Simple Black & White Bake Off Between the Leica M and Leica Monochrom

What follows is not scientific.  One image (taken with the Leica Monochrom) comes from a cloudy day, and was shot at ISO 800.  The other image (taken with the Leica M-240) was taken on a sunnier day, at ISO 640.  Each was taken with the 50mm APO-Summicron-Asph at f/8, Monochrom at 1/125th, and the M at 1/500th.  Both were processed in LR4, and then sent over to Nik Silver Efex Pro2, where we toyed with them in the High Structure preset.  So, similar settings, similar post-production, not quite identical.  My reason for this experiment was to determine whether or not the M-240 takes images that can compete with the Monochrom’s, when converted to black and white.  Here are the two shots; look at them carefully, and after which I’ll weigh in.  Admittedly, you are seeing these in a significantly down-rezzed file so they could be posted online.  As always, click on the image to see them at a better resolution.







So, same lens, slightly different light conditions.  One image in its native monochrome, the second image converted to black and white.

My conclusion?  I think the M-240 black and white rendering is quite good, and I would not hesitate, after taking a picture, converting the image to black and white.  But I also think the Monochrom image is just that much better — a little more detail in the grays, a little richer.  So, which is better?  I think the Monochrom.  Is the M-240 black and white rendering good enough to use and be happy with?  I think so.

What do you think?

6 Responses to “Simple Black & White Bake Off Between the Leica M and Leica Monochrom”

  1. A. Lurker Says:

    I suspect that, with something as important as the quality of the light changing between shots, the test is invalid at the level of “that much”. What is important is the user’s dedication to strictly B&W, the ability or willingness to buy both, the amount of possibly valuable time wasted in front of a monitor with endless tweaking to match this or that other image. Macro things like that.

    The two cameras will have to live together for a time while people absorb their qualities so they can make their choice. Leica’s pricing precludes most people from buying both. Tests like these (and there’s been a ton of them, pre-release) although well-meant are as useful as judging lens quality from 4×6 s from the drugstore.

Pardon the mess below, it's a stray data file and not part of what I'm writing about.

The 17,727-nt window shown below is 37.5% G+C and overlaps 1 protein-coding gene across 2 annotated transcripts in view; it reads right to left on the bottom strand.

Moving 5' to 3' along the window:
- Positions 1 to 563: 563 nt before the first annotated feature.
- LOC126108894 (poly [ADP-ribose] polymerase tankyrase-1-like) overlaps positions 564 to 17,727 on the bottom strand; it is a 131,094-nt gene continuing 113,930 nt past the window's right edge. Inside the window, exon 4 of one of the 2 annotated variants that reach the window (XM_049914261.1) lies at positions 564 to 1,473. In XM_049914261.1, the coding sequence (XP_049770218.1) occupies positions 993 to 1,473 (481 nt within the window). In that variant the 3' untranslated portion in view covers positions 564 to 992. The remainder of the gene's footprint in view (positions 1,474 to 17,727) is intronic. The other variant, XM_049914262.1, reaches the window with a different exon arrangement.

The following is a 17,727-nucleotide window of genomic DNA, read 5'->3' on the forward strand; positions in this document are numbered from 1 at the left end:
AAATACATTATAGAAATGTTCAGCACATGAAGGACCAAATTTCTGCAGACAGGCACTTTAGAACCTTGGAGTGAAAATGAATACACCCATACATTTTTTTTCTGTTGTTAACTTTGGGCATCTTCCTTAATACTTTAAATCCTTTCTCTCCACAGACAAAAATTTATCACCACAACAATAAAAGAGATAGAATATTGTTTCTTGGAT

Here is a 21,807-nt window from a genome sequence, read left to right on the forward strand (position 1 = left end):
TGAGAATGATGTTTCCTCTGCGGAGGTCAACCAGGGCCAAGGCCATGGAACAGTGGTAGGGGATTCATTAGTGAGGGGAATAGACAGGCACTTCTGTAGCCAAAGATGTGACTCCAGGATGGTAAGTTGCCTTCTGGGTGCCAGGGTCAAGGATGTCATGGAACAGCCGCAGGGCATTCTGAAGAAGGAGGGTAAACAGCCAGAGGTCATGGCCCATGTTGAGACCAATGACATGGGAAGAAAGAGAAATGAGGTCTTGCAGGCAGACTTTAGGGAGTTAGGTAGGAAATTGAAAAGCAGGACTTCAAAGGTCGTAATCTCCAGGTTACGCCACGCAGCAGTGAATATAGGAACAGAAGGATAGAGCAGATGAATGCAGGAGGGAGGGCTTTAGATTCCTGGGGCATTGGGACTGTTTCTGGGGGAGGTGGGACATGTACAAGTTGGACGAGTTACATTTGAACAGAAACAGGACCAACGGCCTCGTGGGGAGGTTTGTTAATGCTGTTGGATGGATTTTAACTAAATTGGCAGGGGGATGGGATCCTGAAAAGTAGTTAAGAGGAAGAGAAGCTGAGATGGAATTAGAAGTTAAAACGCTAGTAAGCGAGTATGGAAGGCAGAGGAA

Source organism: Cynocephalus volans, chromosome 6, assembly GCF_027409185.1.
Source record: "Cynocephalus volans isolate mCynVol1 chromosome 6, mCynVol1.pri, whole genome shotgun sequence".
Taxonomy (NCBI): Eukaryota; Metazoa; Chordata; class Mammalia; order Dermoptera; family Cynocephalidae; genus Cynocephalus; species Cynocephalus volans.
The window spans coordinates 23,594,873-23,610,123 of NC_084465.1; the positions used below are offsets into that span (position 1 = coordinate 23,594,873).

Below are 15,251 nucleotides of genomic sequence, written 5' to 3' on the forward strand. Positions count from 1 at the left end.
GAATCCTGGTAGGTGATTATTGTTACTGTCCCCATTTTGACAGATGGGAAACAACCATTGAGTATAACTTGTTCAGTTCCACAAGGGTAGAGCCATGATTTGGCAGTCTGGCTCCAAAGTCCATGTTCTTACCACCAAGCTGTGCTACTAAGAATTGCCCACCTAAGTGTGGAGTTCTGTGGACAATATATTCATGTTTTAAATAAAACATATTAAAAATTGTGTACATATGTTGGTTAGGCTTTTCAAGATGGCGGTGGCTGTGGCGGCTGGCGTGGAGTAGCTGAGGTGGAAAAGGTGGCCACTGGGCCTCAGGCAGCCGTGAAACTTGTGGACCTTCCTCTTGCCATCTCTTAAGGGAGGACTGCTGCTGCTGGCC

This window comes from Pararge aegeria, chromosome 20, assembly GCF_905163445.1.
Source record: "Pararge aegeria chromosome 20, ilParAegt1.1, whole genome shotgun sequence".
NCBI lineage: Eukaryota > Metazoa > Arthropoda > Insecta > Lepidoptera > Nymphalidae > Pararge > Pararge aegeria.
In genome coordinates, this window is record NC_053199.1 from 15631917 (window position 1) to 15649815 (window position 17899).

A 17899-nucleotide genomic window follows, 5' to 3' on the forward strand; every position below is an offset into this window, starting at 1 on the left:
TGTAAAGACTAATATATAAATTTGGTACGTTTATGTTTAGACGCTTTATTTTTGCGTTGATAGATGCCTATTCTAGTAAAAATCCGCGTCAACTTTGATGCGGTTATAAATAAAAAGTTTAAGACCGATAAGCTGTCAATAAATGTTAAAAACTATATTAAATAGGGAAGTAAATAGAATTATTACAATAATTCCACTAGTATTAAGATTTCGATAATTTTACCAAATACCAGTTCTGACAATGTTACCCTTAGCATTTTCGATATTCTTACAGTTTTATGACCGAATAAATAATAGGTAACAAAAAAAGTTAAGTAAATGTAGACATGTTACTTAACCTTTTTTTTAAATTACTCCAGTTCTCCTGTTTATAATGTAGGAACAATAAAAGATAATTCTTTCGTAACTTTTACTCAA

• johnbuckley100 Says:

      “Tests like these (and there’s been a ton of them, pre-release.”

      Really now? Haven’t seen them, but then as an anonymous lurker, you must hang out in more sophisticated circles.

  2. From the point of view of an appreciator (and a crudely skilled one at that) :

    On the whole, they look quite comparable. I can see your point about grays when looking along the sill just beneath the window. But why does the Monochrom destroy, for example, the detail of the New Years card? Is that something about changes in lighting?

    Am I catching a non-issue … probably, but I had fun trying!

    • johnbuckley100 Says:

      That really is a function of the lighting. In the one, there’s glare from the sun, but not the other. Lighting makes a big difference. But not, I’d venture, in the level of detail in two similar I,ages like these

  3. […] Simple comparison of the new Leica M and a Leica Monochrome (Very hard to compare) […]

  4. Bruce Carl vonZinger Says:

    Excellent test example. Of course not “Scientific” but since when do we need science to tell us what we see? Knowing how great the Momchrome is, I would have to say the M is outstanding … better or not???, who cares, as it’s beyond most Photographer’s ability, let alone need. We can always wait for the High Priest of DXO to tell us what we already know. (and I have nothing against DXO. They are an excellent company with excellent people working for them, so I do not mean it as a slight against them, but just a snarky comment on the whole Interenet Troll brigade who would make a decision “to buy or not to buy” based on a web rendered jPeg …
    Thanks for putting “it out there” for us, and facing head long into the winds of ill-content.

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